The court also found that defendant paid the interest upon her note as the same matured to November 12, 1917, but has not paid any interest thereon since said date and has refused to pay the principal sum thereof; that she had actual and constructive knowledge of the true composition of said land more than three years prior to the commencement of this action.
No finding was made as to the amount of defendant's damage due to the misrepresentations as to the composition of the soil, and the trial court denied defendant relief as to this matter, evidently upon the theory that her right was barred by the statute of limitations. It is contended by the defendant and appellant that in the application of the statute of limitations to defendant's right to avail herself of these misrepresentations as to the soil in defense to an action upon the note, the trial court erred. It is argued that while a party seeking relief upon the ground of fraud or mistake must commence his action within three years after discovery of the facts constituting the fraud or mistake, a different case is presented where the guilty party is seeking enforcement of the contract and the fraud is set up as a defense. We may concede this to be true, but, nevertheless, we are of the opinion that the defendant was entitled to no setoff against the mortgage debt because of the statement of Mathews regarding the soil. The court has found that prior to the execution of the contract between the parties and during the negotiations therefor, the defendant personally inspected the premises and caused them to be inspected for her by her husband and brother-in-law, and each of said men was a competent and well-informed business man and defendant's said brother-in-law was experienced in the culture of citrus trees in that vicinity, and for more than twenty-five years immediately preceding the execution of said contract defendant's said husband and brother-in-law had owned, jointly, about thirty acres of land improved with bearing citrus trees and situated in the same vicinity as the Mathews property, which land was cultivated and managed by defendant's said brother-in-law, and defendant sought, received, and acted upon their advice and judgment in purchasing said land.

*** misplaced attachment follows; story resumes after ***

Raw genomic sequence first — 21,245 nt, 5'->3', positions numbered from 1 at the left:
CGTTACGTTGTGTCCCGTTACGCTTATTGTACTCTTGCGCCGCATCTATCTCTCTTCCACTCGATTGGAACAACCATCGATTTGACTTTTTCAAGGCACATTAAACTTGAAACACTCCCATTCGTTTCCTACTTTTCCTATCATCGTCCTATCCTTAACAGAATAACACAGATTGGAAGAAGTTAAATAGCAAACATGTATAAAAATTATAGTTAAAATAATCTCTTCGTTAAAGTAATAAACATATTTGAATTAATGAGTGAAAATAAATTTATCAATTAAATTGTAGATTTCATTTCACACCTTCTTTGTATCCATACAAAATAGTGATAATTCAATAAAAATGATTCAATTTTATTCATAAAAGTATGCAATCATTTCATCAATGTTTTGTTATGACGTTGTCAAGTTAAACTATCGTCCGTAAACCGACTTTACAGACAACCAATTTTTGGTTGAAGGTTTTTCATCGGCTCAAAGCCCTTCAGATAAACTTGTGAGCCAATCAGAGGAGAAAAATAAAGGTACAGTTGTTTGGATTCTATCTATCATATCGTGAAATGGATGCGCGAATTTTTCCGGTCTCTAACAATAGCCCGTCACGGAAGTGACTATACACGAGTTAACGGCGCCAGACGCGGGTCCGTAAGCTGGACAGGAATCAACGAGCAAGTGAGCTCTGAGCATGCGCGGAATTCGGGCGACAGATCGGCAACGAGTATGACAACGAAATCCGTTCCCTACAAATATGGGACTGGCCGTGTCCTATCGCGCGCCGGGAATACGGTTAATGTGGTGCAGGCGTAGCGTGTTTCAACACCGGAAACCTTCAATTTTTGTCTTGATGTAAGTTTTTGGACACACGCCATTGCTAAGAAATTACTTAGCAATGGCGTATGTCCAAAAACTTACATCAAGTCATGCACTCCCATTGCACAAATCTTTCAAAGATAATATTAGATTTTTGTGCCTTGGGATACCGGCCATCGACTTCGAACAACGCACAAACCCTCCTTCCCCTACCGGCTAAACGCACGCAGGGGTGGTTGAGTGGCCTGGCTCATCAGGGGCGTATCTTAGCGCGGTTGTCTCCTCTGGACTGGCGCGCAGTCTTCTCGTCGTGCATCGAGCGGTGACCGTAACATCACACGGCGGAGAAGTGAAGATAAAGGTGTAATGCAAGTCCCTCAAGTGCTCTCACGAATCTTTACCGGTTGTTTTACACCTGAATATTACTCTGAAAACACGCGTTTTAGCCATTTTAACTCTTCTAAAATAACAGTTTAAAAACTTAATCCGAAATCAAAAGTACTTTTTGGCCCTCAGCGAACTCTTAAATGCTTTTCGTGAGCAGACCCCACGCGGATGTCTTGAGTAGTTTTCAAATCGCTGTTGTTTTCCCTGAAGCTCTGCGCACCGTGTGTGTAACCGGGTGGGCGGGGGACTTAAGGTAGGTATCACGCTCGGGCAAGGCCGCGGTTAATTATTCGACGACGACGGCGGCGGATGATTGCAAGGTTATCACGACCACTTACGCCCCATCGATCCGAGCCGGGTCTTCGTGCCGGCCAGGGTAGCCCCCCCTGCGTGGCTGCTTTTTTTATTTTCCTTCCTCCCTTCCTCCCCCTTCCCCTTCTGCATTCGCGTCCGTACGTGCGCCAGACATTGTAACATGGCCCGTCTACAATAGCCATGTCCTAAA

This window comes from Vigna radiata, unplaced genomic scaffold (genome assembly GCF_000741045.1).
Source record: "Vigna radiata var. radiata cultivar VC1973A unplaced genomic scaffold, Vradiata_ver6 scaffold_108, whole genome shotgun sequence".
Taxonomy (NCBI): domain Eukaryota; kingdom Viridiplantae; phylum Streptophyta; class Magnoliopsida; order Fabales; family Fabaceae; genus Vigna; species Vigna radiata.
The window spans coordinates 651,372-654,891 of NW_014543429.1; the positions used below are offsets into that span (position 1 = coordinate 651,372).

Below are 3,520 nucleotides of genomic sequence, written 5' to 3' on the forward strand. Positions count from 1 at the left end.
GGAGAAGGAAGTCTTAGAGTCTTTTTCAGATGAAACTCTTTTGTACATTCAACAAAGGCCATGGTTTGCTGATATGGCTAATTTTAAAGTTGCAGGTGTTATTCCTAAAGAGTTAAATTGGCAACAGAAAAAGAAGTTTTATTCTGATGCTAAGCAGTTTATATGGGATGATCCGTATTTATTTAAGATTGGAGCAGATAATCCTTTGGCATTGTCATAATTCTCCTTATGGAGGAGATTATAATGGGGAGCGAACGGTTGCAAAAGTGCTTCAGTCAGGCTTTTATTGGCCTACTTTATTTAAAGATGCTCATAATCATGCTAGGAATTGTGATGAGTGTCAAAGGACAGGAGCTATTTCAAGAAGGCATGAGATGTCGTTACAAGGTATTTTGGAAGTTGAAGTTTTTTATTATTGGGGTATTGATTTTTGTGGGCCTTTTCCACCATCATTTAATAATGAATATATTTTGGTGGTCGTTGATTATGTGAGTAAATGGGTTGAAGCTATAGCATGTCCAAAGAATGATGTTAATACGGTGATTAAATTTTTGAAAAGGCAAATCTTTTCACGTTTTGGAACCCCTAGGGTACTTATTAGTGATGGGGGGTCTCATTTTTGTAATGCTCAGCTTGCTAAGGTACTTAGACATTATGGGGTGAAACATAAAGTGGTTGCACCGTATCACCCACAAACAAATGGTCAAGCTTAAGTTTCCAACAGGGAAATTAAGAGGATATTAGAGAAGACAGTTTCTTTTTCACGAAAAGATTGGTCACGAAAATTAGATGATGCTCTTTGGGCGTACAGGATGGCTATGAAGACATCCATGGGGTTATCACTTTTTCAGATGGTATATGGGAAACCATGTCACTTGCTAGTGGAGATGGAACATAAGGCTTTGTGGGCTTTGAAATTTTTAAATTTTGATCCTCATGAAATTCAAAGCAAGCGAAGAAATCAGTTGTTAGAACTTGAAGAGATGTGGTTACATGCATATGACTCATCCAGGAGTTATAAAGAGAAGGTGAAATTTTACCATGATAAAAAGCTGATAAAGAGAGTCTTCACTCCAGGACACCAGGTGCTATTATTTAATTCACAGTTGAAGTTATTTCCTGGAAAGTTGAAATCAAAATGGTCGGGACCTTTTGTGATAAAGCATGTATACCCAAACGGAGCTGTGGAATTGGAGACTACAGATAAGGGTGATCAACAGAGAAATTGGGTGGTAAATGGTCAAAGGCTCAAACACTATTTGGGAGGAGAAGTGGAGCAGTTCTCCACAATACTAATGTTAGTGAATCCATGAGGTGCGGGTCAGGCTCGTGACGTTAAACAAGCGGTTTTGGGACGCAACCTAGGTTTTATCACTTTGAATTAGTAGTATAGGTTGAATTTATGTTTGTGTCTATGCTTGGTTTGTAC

It is true there appears to be a conflict in the findings due to the fact that the court found that except for the statements of Mathews and defendant's reliance thereon, she would not have purchased the property. But that conflict becomes immaterial here, because we think defendant had no right to rely upon Mathews' statements regarding the soil, under all the facts shown here. Her own relatives were as competent to judge of the matter as was Mathews, and three of them made examinations of the property independently of Mathews at the request of defendant, and defendant's husband acted for her in negotiations for the contract. The soil was actually sustaining the trees at the time of the purchase and defendant saw them growing thereon, and she and her husband and brother-in-law and nephew had every opportunity to investigate and judge for themselves of the adaptability of the soil for the purpose for which it was being used. The court had found that she acted upon the advice and judgment of these persons who were, presumably, interested in her financial welfare and whose advice she sought. She is not in a position now to shift the responsibility to Mathews and was not entitled to rely upon his statements as to a matter of this kind under all the facts and circumstances shown here, and such statements do not furnish a cause of action. (12 R. C. L., sec. 135; Gordon v. Parmelee, 2 Allen (Mass.), 212, 214.) Therefore, quite apart from the statute of limitations, the defendant is entitled to no offset against the money due upon the mortgage.
The judgment is modified so that the first paragraph thereof will read as follows: "That plaintiff do have and recover of said defendant Mary D. Spalding, the principal sum of $24,000, together with interest thereon at the rate of six per cent per annum from the 12th day of November, 1917, and that said interest be compounded semi-annually." The balance of the judgment is affirmed.
Nourse, J., and Sturtevant, J., concurred.
A petition to have the cause heard in the supreme court, after judgment in the district court of appeal, was denied by the supreme court on February 27, 1922.
All the Justices concurred.
Lennon, J., was absent and Richards, J., pro tem., was acting.